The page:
Island of Martinique
In the picturesque green necklace of the Lesser Antilles, stretching a long puff from Haiti and Puerto Rico to the mouth of the Orinoco River and further along the Venezuelan coast, there is an island with a particularly lush nature and especially turbulent history.
Generally speaking, the chain of volcanic islands washed by the warm waters of the Caribbean Sea has many beautiful and interesting corners. Cozy bays and coral buildings, proud cliffs and pearl shoals, palm-fringed beaches and fantastic outlines of coastal cliffs polished by the surf – which is not found on the Antilles!
Even the names of these islands sound exotic and musical, like the words of a pensive song performed somewhere on the shore under the rustle of palm trees and the splashing of tropical waves: Dominica and Anguilla, Antigua and Guadeloupe, Barbuda and Curacao, Saint Lucia and Blanquilla …
Travel Club of Pavel Aksenov. France. The island of Martinique. Martinique landscape with a plantation house & volcano in the background, Martinique, Caribbean, France. Photo LisaStrachan – Deposit
On these fertile shores, covered with the warm breath of the trade winds, moist mountain forests have splendidly grown, sometimes replaced by palm savannahs.
In the central parts of the islands, cones of extinct and active volcanoes rise. Some of them, for example, Soufriere on Guadeloupe, Diabloten on Dominica or Mont Pele on Martinique, rise almost one and a half kilometers above sea level and serve as beautiful natural lighthouses for sailors.
The contrasting combination of harsh volcanic mountains and cheerful verdant groves at the foot of their basaltic cliffs gives the Antilles a special charm.
Travel Club of Pavel Aksenov. France. The island of Martinique. Homes on coast of French Martinique in the Carribean. Photo dbvirago – Depositphotos
But the large island of Martinique, located in the center of the Antilles island chain, is known to the whole world not because of its picturesque forests, banana plantations or endless sandy beaches, which at night huge sea carriage turtles crawl out on.
Immediately make a reservation that this island can be considered large only by Antilles standards – its area is slightly larger than the area of Moscow. But of all the Lesser Antilles, it is second only to Guadeloupe in size, and that is quite a bit.
And world fame came to Martinique in 1902, and came for tragic reasons. Central America that year was generally extremely “lucky” for disasters. In January, a major earthquake occurred in Guatemala, destroying many houses and claimed thousands of lives.
And in May there was a monstrous explosion of the volcano Isalco in El Salvador, which also did a lot of trouble. In July, the eruption of Masaya volcano began in Nicaragua, and shortly afterwards, the Santa Maria volcano in Guatemala. And again, villages burned and collapsed, coffee, sugar and banana plantations were destroyed, people died …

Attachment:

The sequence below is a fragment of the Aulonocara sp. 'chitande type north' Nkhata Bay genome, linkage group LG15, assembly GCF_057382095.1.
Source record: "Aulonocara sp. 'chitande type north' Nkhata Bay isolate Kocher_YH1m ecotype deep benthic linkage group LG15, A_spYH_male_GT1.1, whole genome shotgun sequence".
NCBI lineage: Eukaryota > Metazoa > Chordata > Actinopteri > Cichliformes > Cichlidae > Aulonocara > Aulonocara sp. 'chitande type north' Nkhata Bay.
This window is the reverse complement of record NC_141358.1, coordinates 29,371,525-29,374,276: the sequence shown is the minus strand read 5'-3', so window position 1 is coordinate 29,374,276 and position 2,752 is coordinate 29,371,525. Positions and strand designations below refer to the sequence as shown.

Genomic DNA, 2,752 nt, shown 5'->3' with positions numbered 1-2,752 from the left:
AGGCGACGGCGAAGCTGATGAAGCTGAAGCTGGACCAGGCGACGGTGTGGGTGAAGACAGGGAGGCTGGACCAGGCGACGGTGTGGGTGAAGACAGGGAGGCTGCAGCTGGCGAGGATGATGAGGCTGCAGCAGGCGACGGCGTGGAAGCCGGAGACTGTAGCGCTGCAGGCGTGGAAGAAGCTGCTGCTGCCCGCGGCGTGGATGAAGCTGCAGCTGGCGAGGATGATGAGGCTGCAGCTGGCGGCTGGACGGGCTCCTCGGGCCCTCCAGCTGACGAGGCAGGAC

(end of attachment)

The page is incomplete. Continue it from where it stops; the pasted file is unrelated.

But the tragedy that befell Martinique in May 1902, surpassed in scale all the natural disasters of this region and has since been considered one of the most terrible volcanic catastrophes in history.
Travel Club of Pavel Aksenov. France. The island of Martinique. Photo claudiobruni – Depositphotos
Even the shocking world twenty years before the explosion of the volcano Krakatau in Indonesia pales in the face of the disaster that struck Martinique.
The horror that gripped people when they learned the details of a monstrous and destructive eruption was compounded by the fact that this eruption itself was very special, unusual. Before the tragedy in Martinique, nothing was known about such manifestations of the formidable underground element.
For half a century, the small Antilles port of Saint-Pierre has quietly flourished at the foot of the Mont-Pele volcano, almost not paying attention to the cloud of smoke that sometimes appeared above the top of the mountain. The volcano was already erupting in 1851, but then the eruption was weak and did not affect populated areas.
Everyone was accustomed to Mont-Pele, so spectacularly closing the view from the sea to the panorama of the bay, and considered the volcano to be something like a beautiful decoration, complementing the colorful tropical landscape of the city’s environs.
Sometimes on Sundays, excursions were arranged on the mountain, ending with a fun picnic on the edge of the crater, which was only eight kilometers along the green wooded slopes.
Travel Club of Pavel Aksenov. France. The island of Martinique. Martinique, picturesque city of Morne Rouge; in west indies. Packshot photo – Depositphotos
In mid-April 1902, residents began to notice that the peak of Mont-Pelet began to smoke heavily, but this did not alert anyone and did not bother. The cloud of smoke, meanwhile, was thickening and getting dark.
From time to time, thick black puffs of smoke burst forth from it with force, and the most curious Saint Pierrees, who had risen closer to the top, said that deaf underground bangs were heard on the upper slopes.
Soon, excursions to the volcano ceased, as the layer of ash that covered the approaches to the summit made the stay at the top not too comfortable. The peals began to intensify, the column of smoke increased even more and turned black.